Can Prime Minister Boris Johnson Survive After By-Election Defeat?

British Prime Minister Boris Johnson may “go” very soon. His leadership of the Conservative Party is in the balance after their defeat in the North Shropshire by-election. If he is given the heave-ho it will be the result of a groundswell of revulsion in the general public at the lies, hypocrisy and sleaze that surrounds Johnson’s Tory government. There is nothing like the prospect of losing their seats to motivate Tory MPs to change their leader.

The Johnson government’s handling of the COVID pandemic has been appalling. According to John Hopkins University figures, 147,000 people have perished from COVID-19 in the United Kingdom. Pro-rata that would be the equivalent of 10,764 COVID deaths in Aotearoa. The Tories have survived in government for the simple reason that the Starmer-led Labour Party has not fought for alternative policies. The Tories should have been trounced long before now, but Labour has been unable to land killer blows.

For much of the public the last straw is the revelations of Downing Street and government department Christmas parties that took place a year ago in breach of the restrictions imposed on ordinary folk in the battle against the pandemic. Just days ago the government faced a rebellion in the ranks of Tory MPs against COVID passports. The measures only passed with Labour’s support. Typically Labour missed the opportunity to demand stiffer protections against the Omicron variant that is sweeping through the country. An earlier scandal provided the reason for the North Shropshire by-election. The incumbent Tory MP had to resign, eventually, after being found out as a lobbyist in the pay of two private companies. To make the scandal worse, the Tories, with Johnson’s backing, tried to protect the errant MP, causing a storm of indignation and a U-turn by Johnson to force the resignation.

The North Shropshire by-election is a lens through which something can be learned about the current state of politics in the UK. The small town and rural parliamentary constituency has always been won by the Conservatives. The by-election was comfortably won by the Liberal Democrats on one of the biggest swings in British parliamentary history – a political earthquake.

Liberal Democrat17,95747.2

Labour’s vote was by far the worst since the constituency was created in 1983. This was not the case of Labour as the third-placed party being squeezed to oust the Tory. Labour was the second-placed party in the last three general elections and has only once come third since 1997. It should have been a case of Liberal Democrats tactically voting for Labour, not the other way round. So what happened?

Incredibly, the Labour leadership did all they could to lose. In the last three elections the Labour candidate was Graeme Currie, a Labour stalwart and a supporter of Jeremy Corbyn. The Blairite Starmer would prefer to lose an election than allow a Corbyn supporter be elected. Currie was barred from the candidate selection process in favour of a standard Labour know-nothing.

But the candidate switch was not the main reason for Labour’s failure. Despite being historically the second-placed party, the leadership decided that Labour could not win and informally backed the Liberal Democrats. Labour did not put resources into the campaign on the grounds it would have been a waste of money. Unlike Johnson, Starmer did not once visit the constituency. Labour’s shadow Foreign Office minister Yasmin Quershi was quoted saying “Well, it’s realistic. I mean, let’s face it, Labour are never going to win North Shropshire. The Lib Dems do have an opportunity to do so. It’s not just soft-pedalling, I do think that in constituencies like these ones, where Labour don’t have a huge amount of resources we know, realistically, we have no chance of winning.”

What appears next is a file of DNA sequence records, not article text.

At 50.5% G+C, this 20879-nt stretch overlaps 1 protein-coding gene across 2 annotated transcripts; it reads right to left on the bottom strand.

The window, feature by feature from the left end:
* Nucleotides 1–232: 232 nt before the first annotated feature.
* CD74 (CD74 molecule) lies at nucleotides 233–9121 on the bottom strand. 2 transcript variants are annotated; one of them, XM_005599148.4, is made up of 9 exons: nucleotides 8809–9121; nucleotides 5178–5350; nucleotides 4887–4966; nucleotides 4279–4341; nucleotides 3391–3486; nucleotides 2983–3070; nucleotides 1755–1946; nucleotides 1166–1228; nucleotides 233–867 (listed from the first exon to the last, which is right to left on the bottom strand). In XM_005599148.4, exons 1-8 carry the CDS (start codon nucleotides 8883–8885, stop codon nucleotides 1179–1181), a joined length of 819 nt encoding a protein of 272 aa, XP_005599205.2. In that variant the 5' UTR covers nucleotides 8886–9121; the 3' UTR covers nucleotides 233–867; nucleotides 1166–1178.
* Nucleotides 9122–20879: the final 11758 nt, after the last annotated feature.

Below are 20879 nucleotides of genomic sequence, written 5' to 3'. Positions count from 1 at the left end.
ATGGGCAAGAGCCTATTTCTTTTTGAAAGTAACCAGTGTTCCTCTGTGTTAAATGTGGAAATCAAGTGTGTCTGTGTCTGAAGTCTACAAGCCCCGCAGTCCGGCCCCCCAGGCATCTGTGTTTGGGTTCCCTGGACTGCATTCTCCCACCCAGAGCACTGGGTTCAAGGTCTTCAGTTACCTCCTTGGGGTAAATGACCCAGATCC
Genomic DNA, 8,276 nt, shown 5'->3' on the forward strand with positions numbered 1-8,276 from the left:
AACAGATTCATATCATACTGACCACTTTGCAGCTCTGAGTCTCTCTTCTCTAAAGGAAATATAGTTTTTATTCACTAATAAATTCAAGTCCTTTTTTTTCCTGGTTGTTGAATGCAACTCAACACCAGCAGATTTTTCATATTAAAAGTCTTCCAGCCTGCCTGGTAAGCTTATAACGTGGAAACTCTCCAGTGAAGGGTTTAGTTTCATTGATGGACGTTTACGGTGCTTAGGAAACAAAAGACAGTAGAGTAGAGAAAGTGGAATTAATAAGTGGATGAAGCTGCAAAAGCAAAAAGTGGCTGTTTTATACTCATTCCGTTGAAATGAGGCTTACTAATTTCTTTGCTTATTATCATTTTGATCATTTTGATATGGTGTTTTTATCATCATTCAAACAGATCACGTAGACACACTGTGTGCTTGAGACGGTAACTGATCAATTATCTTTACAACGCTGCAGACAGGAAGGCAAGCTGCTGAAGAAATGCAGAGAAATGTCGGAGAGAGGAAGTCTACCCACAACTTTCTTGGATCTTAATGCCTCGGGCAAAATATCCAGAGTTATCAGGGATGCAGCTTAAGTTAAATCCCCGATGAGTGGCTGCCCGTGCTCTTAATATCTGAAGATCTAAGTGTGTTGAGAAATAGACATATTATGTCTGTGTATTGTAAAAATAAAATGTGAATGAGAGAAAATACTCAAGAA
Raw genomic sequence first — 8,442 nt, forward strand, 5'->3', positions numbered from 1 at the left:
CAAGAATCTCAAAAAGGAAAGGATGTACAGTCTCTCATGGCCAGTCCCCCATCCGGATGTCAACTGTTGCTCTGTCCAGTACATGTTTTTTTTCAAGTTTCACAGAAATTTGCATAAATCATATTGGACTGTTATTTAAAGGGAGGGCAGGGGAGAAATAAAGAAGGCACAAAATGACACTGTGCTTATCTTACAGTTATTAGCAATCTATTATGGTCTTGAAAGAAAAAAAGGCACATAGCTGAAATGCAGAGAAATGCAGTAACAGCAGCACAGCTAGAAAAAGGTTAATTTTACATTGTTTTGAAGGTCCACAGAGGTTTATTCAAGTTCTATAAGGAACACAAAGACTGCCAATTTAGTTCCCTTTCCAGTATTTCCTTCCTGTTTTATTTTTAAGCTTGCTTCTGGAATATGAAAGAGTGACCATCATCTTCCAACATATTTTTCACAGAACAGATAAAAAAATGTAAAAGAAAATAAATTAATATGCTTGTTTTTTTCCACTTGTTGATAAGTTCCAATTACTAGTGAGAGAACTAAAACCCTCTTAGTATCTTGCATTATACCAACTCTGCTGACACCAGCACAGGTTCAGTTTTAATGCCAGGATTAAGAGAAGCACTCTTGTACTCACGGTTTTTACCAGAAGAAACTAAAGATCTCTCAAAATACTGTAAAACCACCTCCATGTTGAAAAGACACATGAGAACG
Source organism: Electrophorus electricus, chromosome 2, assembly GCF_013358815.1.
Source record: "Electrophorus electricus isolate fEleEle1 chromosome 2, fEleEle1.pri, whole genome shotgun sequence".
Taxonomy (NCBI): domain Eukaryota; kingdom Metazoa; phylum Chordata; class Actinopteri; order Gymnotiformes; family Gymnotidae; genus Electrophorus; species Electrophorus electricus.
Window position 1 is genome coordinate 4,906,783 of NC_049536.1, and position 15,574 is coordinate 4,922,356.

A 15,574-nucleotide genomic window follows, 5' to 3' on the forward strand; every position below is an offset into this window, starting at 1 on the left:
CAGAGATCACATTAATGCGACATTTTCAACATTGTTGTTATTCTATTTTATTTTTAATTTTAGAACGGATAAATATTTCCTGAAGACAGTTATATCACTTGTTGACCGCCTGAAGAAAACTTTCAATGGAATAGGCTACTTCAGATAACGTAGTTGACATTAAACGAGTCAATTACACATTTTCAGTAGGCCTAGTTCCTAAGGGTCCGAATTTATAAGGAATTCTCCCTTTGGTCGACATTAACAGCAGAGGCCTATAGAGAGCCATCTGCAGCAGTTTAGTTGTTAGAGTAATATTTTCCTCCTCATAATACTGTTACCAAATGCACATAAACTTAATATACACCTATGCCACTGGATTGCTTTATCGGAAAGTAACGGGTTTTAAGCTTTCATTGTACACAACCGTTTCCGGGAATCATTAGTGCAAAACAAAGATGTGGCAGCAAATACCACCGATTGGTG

Blairite Labour does not believe in a Labour Party in the sense of a party representing the working class. Not only was their pro-Liberal Democrat stand completely unprincipled it was tactically and strategically stupid. Strategically, because they have again reinforced a habit of handing votes over to the Liberal Democrats in Tory-held seats. Labour could have won.

As seen above the Liberal Democrat won with 17,957 votes, although to beat the Tory only required 12,033 votes.

In fact, Labour, with Graeme Currie as their candidate, polled more than 12,033 at the last general election in 2019.

In fact, in the 2017 general election, with Currie as their candidate and Jeremy Corbyn as party leader, Labour polled 17,287 votes.

In fact, in the 2001 general election Labour polled 16,390 votes.

In fact, in the 1997 general election Labour polled 18,535 votes.

In fact, Keir Starmer, you useless Labour misleader, in the eight North Shropshire elections from 1992 until this by-election debacle Labour polled more than 12,033 votes six times.

North Shropshire was far from unwinnable. With the Tories on the rocks, Labour should have conducted a barn-storming election campaign and demanded Liberal Democrat support.

One other matter of note on the by-election was the presence of the far-right. It was disparate and did not do well, but had they been united in one party, they would have done better. As it was, there were candidates from Reform UK, UKIP, Reclaim and Heritage. Together they mustered 6 percent of the vote.

Whether, or for how long, Boris Johnson carries on as Tory leader is in the hands of his party. It would be better if the British Labour Party was able to force the issue; and they might have done if they had an ounce of feeling for the class struggle and any political courage. As it is, Labour’s supine leadership and Blairite MPs have gained nothing from the Tories latest crisis. They deserve nothing but contempt.

With this piece, the International Socialist Organisation signs off for 2021 to make space for rest and refocusing. Happy holidays, comrades.